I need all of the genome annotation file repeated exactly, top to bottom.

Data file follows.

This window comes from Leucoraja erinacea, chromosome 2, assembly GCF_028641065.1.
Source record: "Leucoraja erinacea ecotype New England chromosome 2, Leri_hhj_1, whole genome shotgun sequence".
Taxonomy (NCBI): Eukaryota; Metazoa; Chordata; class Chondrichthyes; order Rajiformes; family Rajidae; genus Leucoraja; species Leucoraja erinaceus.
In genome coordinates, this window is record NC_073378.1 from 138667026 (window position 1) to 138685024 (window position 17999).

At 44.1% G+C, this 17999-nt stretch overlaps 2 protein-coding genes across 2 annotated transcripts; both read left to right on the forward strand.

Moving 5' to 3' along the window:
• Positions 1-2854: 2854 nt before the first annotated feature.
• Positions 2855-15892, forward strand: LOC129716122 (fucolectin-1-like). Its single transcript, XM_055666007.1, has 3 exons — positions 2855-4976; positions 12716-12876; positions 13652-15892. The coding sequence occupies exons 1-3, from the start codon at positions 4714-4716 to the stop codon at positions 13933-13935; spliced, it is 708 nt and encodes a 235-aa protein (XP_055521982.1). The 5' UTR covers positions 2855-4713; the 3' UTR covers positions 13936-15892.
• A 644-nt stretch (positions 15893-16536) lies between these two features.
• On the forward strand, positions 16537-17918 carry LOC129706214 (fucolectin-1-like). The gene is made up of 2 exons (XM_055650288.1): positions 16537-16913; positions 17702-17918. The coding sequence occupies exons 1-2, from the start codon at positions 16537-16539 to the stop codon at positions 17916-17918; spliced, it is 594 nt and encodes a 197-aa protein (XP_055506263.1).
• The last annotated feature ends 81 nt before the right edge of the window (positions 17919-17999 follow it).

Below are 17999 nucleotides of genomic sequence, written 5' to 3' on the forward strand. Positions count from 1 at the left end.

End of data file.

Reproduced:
This window comes from Leucoraja erinacea, chromosome 2, assembly GCF_028641065.1.
Source record: "Leucoraja erinacea ecotype New England chromosome 2, Leri_hhj_1, whole genome shotgun sequence".
Taxonomy (NCBI): Eukaryota; Metazoa; Chordata; class Chondrichthyes; order Rajiformes; family Rajidae; genus Leucoraja; species Leucoraja erinaceus.
In genome coordinates, this window is record NC_073378.1 from 138667026 (window position 1) to 138685024 (window position 17999).

At 44.1% G+C, this 17999-nt stretch overlaps 2 protein-coding genes across 2 annotated transcripts; both read left to right on the forward strand.

Moving 5' to 3' along the window:
• Positions 1-2854: 2854 nt before the first annotated feature.
• Positions 2855-15892, forward strand: LOC129716122 (fucolectin-1-like). Its single transcript, XM_055666007.1, has 3 exons — positions 2855-4976; positions 12716-12876; positions 13652-15892. The coding sequence occupies exons 1-3, from the start codon at positions 4714-4716 to the stop codon at positions 13933-13935; spliced, it is 708 nt and encodes a 235-aa protein (XP_055521982.1). The 5' UTR covers positions 2855-4713; the 3' UTR covers positions 13936-15892.
• A 644-nt stretch (positions 15893-16536) lies between these two features.
• On the forward strand, positions 16537-17918 carry LOC129706214 (fucolectin-1-like). The gene is made up of 2 exons (XM_055650288.1): positions 16537-16913; positions 17702-17918. The coding sequence occupies exons 1-2, from the start codon at positions 16537-16539 to the stop codon at positions 17916-17918; spliced, it is 594 nt and encodes a 197-aa protein (XP_055506263.1).
• The last annotated feature ends 81 nt before the right edge of the window (positions 17919-17999 follow it).

Below are 17999 nucleotides of genomic sequence, written 5' to 3' on the forward strand. Positions count from 1 at the left end.